Had she been listening to our conversation all this time?
“I never get to know people as a locum. Nor how things turn out for them,” he said.
He asked about me and I told him about being overseas and coming back to live in England and how Gran was my roots. He told me he’d gone to boarding school and had spent holidays with his grandmother, too.
“It’s good that your grandmother has someone to take care of her,” he said.
“But she’s taking care of me at the moment!” I squirmed, still cross with myself for being so helpless.
“I’m sure she loves it,” he said.
When he stood up to go, he ran a hand through his hair.
“Well,” he said. “Thank you for the tea. I suppose I should make my way back to my digs and find out what’s for dinner.”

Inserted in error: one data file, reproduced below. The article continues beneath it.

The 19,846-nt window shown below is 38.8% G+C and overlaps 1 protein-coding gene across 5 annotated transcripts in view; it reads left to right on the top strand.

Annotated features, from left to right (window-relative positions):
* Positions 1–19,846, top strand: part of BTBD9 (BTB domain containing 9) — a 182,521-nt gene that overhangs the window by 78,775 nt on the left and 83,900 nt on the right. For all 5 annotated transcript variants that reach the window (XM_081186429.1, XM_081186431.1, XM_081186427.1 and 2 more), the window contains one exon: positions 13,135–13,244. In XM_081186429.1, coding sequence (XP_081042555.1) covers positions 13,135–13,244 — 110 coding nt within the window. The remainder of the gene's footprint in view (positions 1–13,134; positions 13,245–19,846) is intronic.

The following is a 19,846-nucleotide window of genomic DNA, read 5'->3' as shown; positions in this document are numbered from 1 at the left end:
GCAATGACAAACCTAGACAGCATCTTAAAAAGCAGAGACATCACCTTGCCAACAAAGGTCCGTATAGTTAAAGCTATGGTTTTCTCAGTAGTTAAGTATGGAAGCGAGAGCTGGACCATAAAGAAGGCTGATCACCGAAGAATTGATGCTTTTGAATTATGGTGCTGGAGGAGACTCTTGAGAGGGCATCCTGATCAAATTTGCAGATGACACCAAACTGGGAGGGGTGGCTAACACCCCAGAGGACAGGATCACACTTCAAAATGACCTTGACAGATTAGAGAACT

“What can I do to help?” he asked.
“How are you at peeling onions?” Gran said.
“I shall give them my best bedside manner,” he said solemnly and I laughed again. It felt good.
Talking to Gary was easy and he seemed like a person who’d be straightforward and honest, unlike the twotiming Sam.
I wondered where the good doctor would be based when I was back on my feet. I hoped it would be somewhere not too far away.
As we sat in the kitchen I reflected that I’d told Gran I’d sort out my own romance, although I hadn’t planned on throwing myself down her steps to do it.
Still, I wouldn’t put it past Gran to have put a spell on the stones if she’d thought it would help. She’d do anything for me, my fairy grandmother. n